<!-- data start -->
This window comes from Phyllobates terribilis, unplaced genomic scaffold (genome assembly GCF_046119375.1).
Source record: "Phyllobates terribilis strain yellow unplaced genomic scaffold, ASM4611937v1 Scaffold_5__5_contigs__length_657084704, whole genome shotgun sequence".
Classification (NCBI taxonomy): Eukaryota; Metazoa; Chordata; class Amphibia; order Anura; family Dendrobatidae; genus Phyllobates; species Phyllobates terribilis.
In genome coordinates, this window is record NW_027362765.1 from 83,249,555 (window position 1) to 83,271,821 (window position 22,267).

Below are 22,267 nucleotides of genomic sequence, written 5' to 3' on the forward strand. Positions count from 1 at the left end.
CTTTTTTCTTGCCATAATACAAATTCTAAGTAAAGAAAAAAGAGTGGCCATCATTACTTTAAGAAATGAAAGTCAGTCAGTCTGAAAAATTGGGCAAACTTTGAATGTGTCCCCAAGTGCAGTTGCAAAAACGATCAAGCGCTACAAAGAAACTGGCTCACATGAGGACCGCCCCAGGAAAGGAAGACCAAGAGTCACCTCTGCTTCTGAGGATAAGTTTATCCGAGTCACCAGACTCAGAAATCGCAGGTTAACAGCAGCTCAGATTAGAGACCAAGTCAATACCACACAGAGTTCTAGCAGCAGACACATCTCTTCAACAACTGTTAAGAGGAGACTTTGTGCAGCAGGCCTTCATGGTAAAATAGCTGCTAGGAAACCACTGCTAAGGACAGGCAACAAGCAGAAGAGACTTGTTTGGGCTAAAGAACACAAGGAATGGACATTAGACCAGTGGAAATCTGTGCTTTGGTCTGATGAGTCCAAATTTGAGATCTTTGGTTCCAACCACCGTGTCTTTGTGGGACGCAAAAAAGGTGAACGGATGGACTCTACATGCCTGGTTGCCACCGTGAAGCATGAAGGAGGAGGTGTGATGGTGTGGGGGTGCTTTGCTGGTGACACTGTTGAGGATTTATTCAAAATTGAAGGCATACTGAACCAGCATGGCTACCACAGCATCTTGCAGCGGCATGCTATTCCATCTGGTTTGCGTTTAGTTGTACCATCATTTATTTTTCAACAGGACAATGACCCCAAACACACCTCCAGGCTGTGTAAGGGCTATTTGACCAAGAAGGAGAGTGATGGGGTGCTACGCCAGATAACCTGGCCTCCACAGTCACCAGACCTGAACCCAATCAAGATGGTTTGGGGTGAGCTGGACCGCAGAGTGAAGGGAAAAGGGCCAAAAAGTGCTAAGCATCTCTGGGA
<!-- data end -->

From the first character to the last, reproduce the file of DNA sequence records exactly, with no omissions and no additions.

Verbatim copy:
This window comes from Phyllobates terribilis, unplaced genomic scaffold (genome assembly GCF_046119375.1).
Source record: "Phyllobates terribilis strain yellow unplaced genomic scaffold, ASM4611937v1 Scaffold_5__5_contigs__length_657084704, whole genome shotgun sequence".
Classification (NCBI taxonomy): Eukaryota; Metazoa; Chordata; class Amphibia; order Anura; family Dendrobatidae; genus Phyllobates; species Phyllobates terribilis.
In genome coordinates, this window is record NW_027362765.1 from 83,249,555 (window position 1) to 83,271,821 (window position 22,267).

Below are 22,267 nucleotides of genomic sequence, written 5' to 3' on the forward strand. Positions count from 1 at the left end.
CTTTTTTCTTGCCATAATACAAATTCTAAGTAAAGAAAAAAGAGTGGCCATCATTACTTTAAGAAATGAAAGTCAGTCAGTCTGAAAAATTGGGCAAACTTTGAATGTGTCCCCAAGTGCAGTTGCAAAAACGATCAAGCGCTACAAAGAAACTGGCTCACATGAGGACCGCCCCAGGAAAGGAAGACCAAGAGTCACCTCTGCTTCTGAGGATAAGTTTATCCGAGTCACCAGACTCAGAAATCGCAGGTTAACAGCAGCTCAGATTAGAGACCAAGTCAATACCACACAGAGTTCTAGCAGCAGACACATCTCTTCAACAACTGTTAAGAGGAGACTTTGTGCAGCAGGCCTTCATGGTAAAATAGCTGCTAGGAAACCACTGCTAAGGACAGGCAACAAGCAGAAGAGACTTGTTTGGGCTAAAGAACACAAGGAATGGACATTAGACCAGTGGAAATCTGTGCTTTGGTCTGATGAGTCCAAATTTGAGATCTTTGGTTCCAACCACCGTGTCTTTGTGGGACGCAAAAAAGGTGAACGGATGGACTCTACATGCCTGGTTGCCACCGTGAAGCATGAAGGAGGAGGTGTGATGGTGTGGGGGTGCTTTGCTGGTGACACTGTTGAGGATTTATTCAAAATTGAAGGCATACTGAACCAGCATGGCTACCACAGCATCTTGCAGCGGCATGCTATTCCATCTGGTTTGCGTTTAGTTGTACCATCATTTATTTTTCAACAGGACAATGACCCCAAACACACCTCCAGGCTGTGTAAGGGCTATTTGACCAAGAAGGAGAGTGATGGGGTGCTACGCCAGATAACCTGGCCTCCACAGTCACCAGACCTGAACCCAATCAAGATGGTTTGGGGTGAGCTGGACCGCAGAGTGAAGGGAAAAGGGCCAAAAAGTGCTAAGCATCTCTGGGA